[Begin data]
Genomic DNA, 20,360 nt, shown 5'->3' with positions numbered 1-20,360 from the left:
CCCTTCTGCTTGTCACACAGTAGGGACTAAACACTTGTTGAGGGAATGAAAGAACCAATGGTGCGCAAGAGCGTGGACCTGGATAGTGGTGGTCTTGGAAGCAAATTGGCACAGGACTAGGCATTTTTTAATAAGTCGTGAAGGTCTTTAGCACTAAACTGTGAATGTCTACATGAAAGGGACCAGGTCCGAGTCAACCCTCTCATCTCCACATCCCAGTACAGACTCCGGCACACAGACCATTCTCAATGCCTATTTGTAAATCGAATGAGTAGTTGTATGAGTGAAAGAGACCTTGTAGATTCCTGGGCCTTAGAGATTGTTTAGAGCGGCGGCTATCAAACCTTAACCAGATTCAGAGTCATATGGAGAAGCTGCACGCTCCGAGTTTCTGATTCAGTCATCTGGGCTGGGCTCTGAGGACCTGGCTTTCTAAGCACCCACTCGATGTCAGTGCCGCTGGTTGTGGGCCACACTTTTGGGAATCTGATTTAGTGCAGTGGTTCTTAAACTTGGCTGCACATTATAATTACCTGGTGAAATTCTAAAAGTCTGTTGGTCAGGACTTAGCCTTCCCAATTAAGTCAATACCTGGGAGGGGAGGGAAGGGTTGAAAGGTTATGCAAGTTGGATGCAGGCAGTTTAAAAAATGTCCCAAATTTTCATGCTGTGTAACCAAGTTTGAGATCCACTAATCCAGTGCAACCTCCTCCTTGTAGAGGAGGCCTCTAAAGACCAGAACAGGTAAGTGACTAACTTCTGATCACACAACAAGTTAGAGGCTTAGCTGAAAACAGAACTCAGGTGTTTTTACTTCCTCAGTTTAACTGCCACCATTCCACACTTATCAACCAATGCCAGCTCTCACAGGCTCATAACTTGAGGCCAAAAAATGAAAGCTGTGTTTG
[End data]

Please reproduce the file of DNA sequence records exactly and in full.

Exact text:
Genomic DNA, 20,360 nt, shown 5'->3' with positions numbered 1-20,360 from the left:
CCCTTCTGCTTGTCACACAGTAGGGACTAAACACTTGTTGAGGGAATGAAAGAACCAATGGTGCGCAAGAGCGTGGACCTGGATAGTGGTGGTCTTGGAAGCAAATTGGCACAGGACTAGGCATTTTTTAATAAGTCGTGAAGGTCTTTAGCACTAAACTGTGAATGTCTACATGAAAGGGACCAGGTCCGAGTCAACCCTCTCATCTCCACATCCCAGTACAGACTCCGGCACACAGACCATTCTCAATGCCTATTTGTAAATCGAATGAGTAGTTGTATGAGTGAAAGAGACCTTGTAGATTCCTGGGCCTTAGAGATTGTTTAGAGCGGCGGCTATCAAACCTTAACCAGATTCAGAGTCATATGGAGAAGCTGCACGCTCCGAGTTTCTGATTCAGTCATCTGGGCTGGGCTCTGAGGACCTGGCTTTCTAAGCACCCACTCGATGTCAGTGCCGCTGGTTGTGGGCCACACTTTTGGGAATCTGATTTAGTGCAGTGGTTCTTAAACTTGGCTGCACATTATAATTACCTGGTGAAATTCTAAAAGTCTGTTGGTCAGGACTTAGCCTTCCCAATTAAGTCAATACCTGGGAGGGGAGGGAAGGGTTGAAAGGTTATGCAAGTTGGATGCAGGCAGTTTAAAAAATGTCCCAAATTTTCATGCTGTGTAACCAAGTTTGAGATCCACTAATCCAGTGCAACCTCCTCCTTGTAGAGGAGGCCTCTAAAGACCAGAACAGGTAAGTGACTAACTTCTGATCACACAACAAGTTAGAGGCTTAGCTGAAAACAGAACTCAGGTGTTTTTACTTCCTCAGTTTAACTGCCACCATTCCACACTTATCAACCAATGCCAGCTCTCACAGGCTCATAACTTGAGGCCAAAAAATGAAAGCTGTGTTTG